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Appendicitis CT Scan

A CT scan is a very sensitive and specific scan that takes a series of images of your internal structures. It can be used on your abdomen to get a detailed view of your appendix to determine whether or not you’re suffering from appendicitis. They can also be used as a non-invasive way to make sure treatment is working. 

Appendicitis is the swelling of the appendix which can lead to a number of dangerous complications, such as a ruptured appendix which can be life-threatening. 

How do appendicitis CT scans work?

CT (computed tomography) scans combine a series of X-ray images taken from all around the body to create cross-sectional images through computerised technology. They can show medical professionals your bones, blood vessels, soft tissues, organs, and more, giving them a better idea of what’s going on inside your body without having to undergo invasive procedures. 

The CT scan uses a circular device that will circle the torso and take a number of pictures of you from all angles, allowing the radiologist to diagnose anything wrong from the scans alone. Not only is this safer than opting for exploratory surgery, but it’s also much quicker and you can often be out of the scanner within 10 minutes. The actual scan takes around 20 seconds to complete.

An appendicitis CT produces a large number of cross-sectional images of your abdomen, where your appendix is located. The images will then be studied by your healthcare provider to determine which type of treatment is best for you.

CT scans offer many benefits and uses, but they’re particularly helpful in appendicitis patients as appendicitis tends to become dangerous very quickly. Your doctor will need to determine if the appendix is at risk of rupturing quickly to keep you safe and act accordingly, so a quick CT scan can be invaluable.

Why might you need an appendicitis CT scan?

Appendicitis is often considered a medical emergency due to how quickly it can worsen and become life-threatening. As soon as the appendix gets infected you’re at risk of it rupturing within your abdomen. A burst appendix can happen as quickly as 48 to 72 hours after your symptoms arise, so you need to be seen and treated as efficiently as possible. A CT scan is one of the fastest ways for your doctor to be able to determine whether your appendix is at risk of bursting or not.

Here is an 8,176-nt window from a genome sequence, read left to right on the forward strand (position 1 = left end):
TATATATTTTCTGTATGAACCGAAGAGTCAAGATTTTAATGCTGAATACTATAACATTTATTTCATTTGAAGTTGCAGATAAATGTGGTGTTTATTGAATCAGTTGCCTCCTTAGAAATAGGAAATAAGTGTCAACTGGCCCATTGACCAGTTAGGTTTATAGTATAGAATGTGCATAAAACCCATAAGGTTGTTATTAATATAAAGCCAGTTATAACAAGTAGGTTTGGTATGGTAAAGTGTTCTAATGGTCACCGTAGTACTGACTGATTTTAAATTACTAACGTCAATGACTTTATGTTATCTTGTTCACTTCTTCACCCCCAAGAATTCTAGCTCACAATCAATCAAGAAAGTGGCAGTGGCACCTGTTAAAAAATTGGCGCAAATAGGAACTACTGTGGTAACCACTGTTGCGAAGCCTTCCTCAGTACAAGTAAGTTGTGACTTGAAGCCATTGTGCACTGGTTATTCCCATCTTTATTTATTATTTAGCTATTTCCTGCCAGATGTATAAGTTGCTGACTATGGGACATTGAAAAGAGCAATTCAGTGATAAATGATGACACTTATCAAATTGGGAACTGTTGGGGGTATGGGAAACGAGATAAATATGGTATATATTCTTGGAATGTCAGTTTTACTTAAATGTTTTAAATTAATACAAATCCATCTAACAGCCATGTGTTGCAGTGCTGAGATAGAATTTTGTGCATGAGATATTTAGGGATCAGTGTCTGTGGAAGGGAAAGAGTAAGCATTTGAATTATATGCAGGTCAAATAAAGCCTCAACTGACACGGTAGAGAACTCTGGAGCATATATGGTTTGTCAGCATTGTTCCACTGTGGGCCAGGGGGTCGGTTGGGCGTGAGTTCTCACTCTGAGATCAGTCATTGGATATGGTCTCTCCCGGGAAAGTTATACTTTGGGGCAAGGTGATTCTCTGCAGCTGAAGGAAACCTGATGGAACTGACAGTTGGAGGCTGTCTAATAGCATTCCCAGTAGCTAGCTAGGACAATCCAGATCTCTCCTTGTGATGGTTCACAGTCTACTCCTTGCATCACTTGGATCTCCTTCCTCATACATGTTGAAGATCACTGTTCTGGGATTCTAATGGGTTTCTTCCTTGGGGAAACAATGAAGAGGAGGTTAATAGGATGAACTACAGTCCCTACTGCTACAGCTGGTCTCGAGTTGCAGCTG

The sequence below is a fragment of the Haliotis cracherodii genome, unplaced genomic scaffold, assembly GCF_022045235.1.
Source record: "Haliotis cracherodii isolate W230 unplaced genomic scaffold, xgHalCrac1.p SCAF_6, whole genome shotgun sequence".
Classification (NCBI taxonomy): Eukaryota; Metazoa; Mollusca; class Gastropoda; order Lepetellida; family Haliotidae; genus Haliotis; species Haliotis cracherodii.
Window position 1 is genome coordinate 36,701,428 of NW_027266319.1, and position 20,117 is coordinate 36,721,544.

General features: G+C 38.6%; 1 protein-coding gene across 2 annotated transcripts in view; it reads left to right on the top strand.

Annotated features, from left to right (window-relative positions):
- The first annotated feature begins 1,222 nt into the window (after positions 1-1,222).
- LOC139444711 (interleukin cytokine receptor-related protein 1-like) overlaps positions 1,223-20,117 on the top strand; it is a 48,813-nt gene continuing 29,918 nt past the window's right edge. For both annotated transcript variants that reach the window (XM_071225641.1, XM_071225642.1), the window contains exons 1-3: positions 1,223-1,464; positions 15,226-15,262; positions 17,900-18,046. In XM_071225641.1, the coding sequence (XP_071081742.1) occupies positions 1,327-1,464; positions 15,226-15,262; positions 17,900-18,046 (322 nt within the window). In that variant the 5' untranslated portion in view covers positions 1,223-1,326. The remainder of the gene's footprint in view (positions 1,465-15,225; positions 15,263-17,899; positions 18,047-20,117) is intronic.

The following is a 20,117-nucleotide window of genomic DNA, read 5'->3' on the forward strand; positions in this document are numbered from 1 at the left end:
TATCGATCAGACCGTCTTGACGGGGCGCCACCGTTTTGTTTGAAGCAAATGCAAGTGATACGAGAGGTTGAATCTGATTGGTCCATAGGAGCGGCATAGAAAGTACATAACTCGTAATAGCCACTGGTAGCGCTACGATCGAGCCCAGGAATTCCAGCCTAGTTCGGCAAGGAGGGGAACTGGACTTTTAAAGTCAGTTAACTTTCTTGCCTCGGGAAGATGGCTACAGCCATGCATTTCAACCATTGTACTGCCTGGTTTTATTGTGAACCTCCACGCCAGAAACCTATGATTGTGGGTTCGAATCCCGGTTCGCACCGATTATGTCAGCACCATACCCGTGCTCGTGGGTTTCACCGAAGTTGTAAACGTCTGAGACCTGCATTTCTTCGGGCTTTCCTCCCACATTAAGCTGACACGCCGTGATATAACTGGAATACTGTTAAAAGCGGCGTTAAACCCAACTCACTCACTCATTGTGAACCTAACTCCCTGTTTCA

Below we have detailed the common symptoms of appendicitis. If you are feeling any of these symptoms, your doctor might order an appendicitis CT scan.

  • Abdominal pain or right lower quadrant pain
  • Upset stomach
  • Vomiting
  • Loss of appetite
  • Fever and chills
  • Constipation
  • Diarrhoea
  • Trouble passing gas
  • Swollen abdomen

Abdominal pain is the number one symptom of appendicitis, so always keep an eye on this when you begin to notice the pain. Appendicitis pain often begins around your belly button before spreading to the lower right-hand side of your stomach. It can also start on the right lower quadrant of your stomach. This pain will often get worse as time goes on and it can feel worse when you move, touch your stomach, or cough.

Once your appendix bursts, the pain will be all over your stomach instead of located in just the lower part of your abdomen.

    How to prepare for your appendicitis CT scan

    If your appendicitis CT scan is pre-planned, your doctor will be able to tell you whether there’s anything you need to prepare specifically for the scan. For example, some patients are asked to:

        • Follow a specific diet plan before the scan
        • Take certain medication before a scan or as normal
        • Fast for several hours before the appointment
        • Not wear any clothing with metal on it, such as jewellery, zippers, or bras with underwire

    Most appendicitis CT scans are not planned, however, so you do not need to prepare anything for these. The radiologists will work around you to make sure the scan goes smoothly.

    It is vital that you tell your doctors a few things before a scan, including if you:

        • Are pregnant or breastfeeding
        • Take any medications
        • Have asthma
        • Have kidney or thyroid problems
        • Have diabetes
        • Have any allergies

    What to expect from your appendicitis CT scan

    During the scan

    When you arrive at your appointment, you will be asked to wear a gown provided instead of your clothing. You will then be asked to lie on your back on a table, which will be positioned inside the scanner. The scanner is a circular shaped machine that holds the cameras to take images of your internal structures.